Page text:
Scope 3 and the supply chain: How businesses are taking sustainability leadership to a new frontier

Not too long ago, sustainable leadership was defined by those 'getting their own house in order' through emissions reductions, but as the pace required to reduce emissions grows, so too does the efforts from businesses to assist the supply chain in decarbonising. Here, edie looks at some of the transformational ways businesses are engaging with suppliers.

The supply chain can account for more than 90% of a company's environmental footprint

The supply chain can account for more than 90% of a company's environmental footprint

The world has reached a crucial point in the effort to combat the climate crisis. Limiting average global temperature increases to below 1.5C – as envisioned through the Paris Agreement – requires a reduction in emissions of around 45% in the next 10 years. This, according to the Intergovernmental Panel on Climate Change (IPCC), would put the world on a trajectory to reach net-zero emissions by 2050.

Corporates are actively playing a role in this transition. At the time of writing, 942 companies are “taking action” by setting emissions reduction targets aligned with climate science through the Science Based Targets initiative (SBTi). For many companies, especially those that have already taken action to decarbonise their facilities, operations and purchased energy (Scope 1 and 2), the bulk of their climate impact is now located outside of their direct control, in the highly complex labyrinth that is Scope 3 emissions.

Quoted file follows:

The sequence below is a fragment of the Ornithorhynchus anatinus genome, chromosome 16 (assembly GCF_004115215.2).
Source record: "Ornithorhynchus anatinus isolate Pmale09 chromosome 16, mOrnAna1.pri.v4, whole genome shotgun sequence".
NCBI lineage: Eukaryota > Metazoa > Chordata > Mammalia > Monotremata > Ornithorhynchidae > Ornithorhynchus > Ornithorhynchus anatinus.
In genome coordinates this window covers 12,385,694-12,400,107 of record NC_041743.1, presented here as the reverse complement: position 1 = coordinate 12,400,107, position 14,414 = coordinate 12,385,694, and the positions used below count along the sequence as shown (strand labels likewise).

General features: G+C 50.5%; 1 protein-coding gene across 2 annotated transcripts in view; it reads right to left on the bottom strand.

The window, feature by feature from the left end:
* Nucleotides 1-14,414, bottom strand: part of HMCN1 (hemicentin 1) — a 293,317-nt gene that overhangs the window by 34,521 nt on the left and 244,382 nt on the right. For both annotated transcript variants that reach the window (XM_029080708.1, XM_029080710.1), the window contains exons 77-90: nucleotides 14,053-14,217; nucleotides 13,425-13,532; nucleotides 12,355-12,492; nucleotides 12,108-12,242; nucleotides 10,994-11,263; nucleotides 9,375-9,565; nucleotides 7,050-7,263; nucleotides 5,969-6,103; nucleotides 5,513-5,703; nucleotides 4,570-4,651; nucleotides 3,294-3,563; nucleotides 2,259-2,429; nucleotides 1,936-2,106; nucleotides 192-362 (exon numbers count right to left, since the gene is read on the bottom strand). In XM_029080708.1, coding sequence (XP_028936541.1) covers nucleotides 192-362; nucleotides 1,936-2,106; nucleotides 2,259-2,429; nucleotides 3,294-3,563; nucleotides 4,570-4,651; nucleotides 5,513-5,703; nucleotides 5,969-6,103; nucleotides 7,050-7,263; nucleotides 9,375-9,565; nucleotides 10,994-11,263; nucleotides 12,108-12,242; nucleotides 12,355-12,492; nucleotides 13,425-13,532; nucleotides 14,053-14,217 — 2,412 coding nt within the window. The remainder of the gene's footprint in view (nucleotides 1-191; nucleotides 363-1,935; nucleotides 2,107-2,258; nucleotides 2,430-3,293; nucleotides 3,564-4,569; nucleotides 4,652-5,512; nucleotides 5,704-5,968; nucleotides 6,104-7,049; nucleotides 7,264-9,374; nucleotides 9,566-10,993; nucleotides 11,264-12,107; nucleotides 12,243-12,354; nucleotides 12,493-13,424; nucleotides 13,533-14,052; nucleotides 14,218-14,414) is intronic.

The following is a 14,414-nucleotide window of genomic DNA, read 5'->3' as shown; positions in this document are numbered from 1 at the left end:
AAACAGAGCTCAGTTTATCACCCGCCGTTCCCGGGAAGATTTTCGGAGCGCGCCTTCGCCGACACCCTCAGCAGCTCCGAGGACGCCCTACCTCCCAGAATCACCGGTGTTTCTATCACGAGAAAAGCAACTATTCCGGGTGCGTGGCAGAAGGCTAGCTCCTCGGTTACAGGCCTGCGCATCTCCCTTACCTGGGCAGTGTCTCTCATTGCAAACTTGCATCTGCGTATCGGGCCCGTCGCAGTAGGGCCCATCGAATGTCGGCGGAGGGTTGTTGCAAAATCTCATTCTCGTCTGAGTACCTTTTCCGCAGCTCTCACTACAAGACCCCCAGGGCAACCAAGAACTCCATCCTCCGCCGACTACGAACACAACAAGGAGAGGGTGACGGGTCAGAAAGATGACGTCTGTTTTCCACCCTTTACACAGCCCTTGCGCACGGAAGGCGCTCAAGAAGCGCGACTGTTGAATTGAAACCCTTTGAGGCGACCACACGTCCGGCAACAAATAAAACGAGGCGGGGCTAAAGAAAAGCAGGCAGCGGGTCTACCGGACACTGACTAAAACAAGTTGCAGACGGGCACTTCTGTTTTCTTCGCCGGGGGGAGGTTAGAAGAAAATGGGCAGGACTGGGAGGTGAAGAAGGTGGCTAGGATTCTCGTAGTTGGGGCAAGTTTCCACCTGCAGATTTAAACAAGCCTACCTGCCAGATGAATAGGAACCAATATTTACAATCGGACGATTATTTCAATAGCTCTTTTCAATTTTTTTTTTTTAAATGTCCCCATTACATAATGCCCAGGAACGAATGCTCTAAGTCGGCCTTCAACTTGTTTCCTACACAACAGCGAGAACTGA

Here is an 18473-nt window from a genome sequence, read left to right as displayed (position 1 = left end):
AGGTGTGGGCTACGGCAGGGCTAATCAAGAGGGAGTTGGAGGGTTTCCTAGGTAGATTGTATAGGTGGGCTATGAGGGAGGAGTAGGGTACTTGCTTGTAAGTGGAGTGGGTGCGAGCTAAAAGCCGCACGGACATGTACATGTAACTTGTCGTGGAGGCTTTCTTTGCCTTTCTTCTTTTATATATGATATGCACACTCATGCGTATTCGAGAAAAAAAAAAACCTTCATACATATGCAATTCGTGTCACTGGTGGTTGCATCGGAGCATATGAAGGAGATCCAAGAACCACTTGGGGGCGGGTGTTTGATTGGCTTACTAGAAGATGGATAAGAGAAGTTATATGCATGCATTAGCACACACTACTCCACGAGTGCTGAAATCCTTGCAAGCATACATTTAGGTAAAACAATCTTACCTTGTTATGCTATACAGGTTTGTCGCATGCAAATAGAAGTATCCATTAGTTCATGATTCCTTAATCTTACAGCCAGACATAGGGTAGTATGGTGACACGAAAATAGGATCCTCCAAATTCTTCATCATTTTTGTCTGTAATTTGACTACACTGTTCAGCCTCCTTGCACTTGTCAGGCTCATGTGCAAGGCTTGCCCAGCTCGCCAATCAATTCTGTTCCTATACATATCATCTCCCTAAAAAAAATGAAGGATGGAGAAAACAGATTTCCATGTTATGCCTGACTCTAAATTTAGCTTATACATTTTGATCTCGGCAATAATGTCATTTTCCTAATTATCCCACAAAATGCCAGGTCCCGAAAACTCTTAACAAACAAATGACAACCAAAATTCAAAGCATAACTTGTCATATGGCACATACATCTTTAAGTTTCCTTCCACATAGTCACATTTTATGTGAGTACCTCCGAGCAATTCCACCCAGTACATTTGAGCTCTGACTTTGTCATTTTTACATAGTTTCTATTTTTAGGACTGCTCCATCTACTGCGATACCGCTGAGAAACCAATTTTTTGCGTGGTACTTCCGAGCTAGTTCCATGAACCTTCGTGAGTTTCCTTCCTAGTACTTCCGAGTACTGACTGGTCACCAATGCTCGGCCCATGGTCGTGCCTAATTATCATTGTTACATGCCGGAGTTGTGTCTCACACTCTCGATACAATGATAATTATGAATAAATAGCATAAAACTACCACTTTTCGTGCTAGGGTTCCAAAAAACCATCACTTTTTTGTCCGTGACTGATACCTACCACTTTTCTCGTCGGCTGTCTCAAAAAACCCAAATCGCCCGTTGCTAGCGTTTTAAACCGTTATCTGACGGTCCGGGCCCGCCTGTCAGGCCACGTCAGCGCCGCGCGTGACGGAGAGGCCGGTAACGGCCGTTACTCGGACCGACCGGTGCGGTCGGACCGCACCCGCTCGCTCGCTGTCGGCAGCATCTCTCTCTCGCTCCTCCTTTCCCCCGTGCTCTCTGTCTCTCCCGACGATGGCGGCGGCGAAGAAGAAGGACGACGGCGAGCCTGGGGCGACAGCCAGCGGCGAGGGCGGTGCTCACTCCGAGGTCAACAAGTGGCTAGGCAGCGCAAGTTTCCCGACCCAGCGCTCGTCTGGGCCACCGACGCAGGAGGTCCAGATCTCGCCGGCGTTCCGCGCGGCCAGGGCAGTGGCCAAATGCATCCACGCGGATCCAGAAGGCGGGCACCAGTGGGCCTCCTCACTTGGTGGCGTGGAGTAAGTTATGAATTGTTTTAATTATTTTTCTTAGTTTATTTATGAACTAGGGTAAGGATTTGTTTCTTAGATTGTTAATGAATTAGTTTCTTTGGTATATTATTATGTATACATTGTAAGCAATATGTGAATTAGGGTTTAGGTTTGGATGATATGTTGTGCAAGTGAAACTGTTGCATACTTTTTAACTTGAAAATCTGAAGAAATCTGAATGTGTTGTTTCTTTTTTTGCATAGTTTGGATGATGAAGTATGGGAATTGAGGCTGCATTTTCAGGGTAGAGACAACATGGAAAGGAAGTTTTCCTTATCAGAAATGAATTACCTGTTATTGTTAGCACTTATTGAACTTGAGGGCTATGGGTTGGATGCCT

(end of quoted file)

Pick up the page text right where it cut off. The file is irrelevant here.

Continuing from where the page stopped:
The GHG Protocol defines Scope 3 emissions as “all indirect emissions that occur in the value chain of the reporting company, including both upstream and downstream”. Already it becomes clear to see why this is a much harder area to abate. Businesses are now striving to engage with suppliers and create low-carbon and easily recyclable products and services to reduce value chains emissions.

If Scope 3 emissions represent more than 40% of a company’s overall emissions, the SBTi requires that a target is put in place to cover the impact – and for a lot of companies it does. Of the 900+ companies to have set or committed to science-based targets, around 90% have set scope 3 reductions too.

Many organisations report that 80% of their emissions fall under the auspices of Scope 3 and, for some, Scope 3 accounts for as much as 97% of their overall emissions. Therefore, in the context of the UK government’s 2050 net-zero target, they are arguably the most important emissions to address.

Fortunately, some corporates are adopting leadership positions on how to engage the supply chain in reducing emissions.

To note the launch of the edie Explains: Scope 3 carbon emissions business guide, you can access an in-depth case study of how Nando’s absolute zero-emissions target features a heavy focus on engaging with the supply chain.

---DOWNLOAD THE SCOPE 3 EXPLAINS GUIDE HERE---

Alongside Nando’s, plenty of other businesses are adopting leadership positions on how to engage the supply chain in reducing emissions. Here, edie explores some notable examples.

Carrot or stick?

BT’s supplier engagement forum is industry-leading, launching the Better Future Suppliers Forum (BFSF) in 2012. It is aimed at reducing supply chain risks by introducing suppliers to the concept of sustainability, before encouraging them to embark on a 10-step journey that culminates in that company getting benchmarked against a best practice approach.

The company’s Scope 3 emissions constitute 94% of its end-to-end net carbon footprint. Since 2016, BT has achieved a 7.3% reduction in supply chain emissions, with a target in place to reach 29% by 2030.

In a recent edie webinar, the company’s head of sustainable business policy, Gabrielle Giner spoke of the need to get suppliers to think and act more sustainably, rather than leaving them behind. Giner noted that any approach to supply chain resiliency must come through engagement and businesses using their voices to lobby for a green recovery plan that enables supply chains to integrate more sustainable and ethical practices.

“We have certain key suppliers and we don’t want to strike anyone out,” Giner says. “We want to work with them on the issue to try and resolve it.”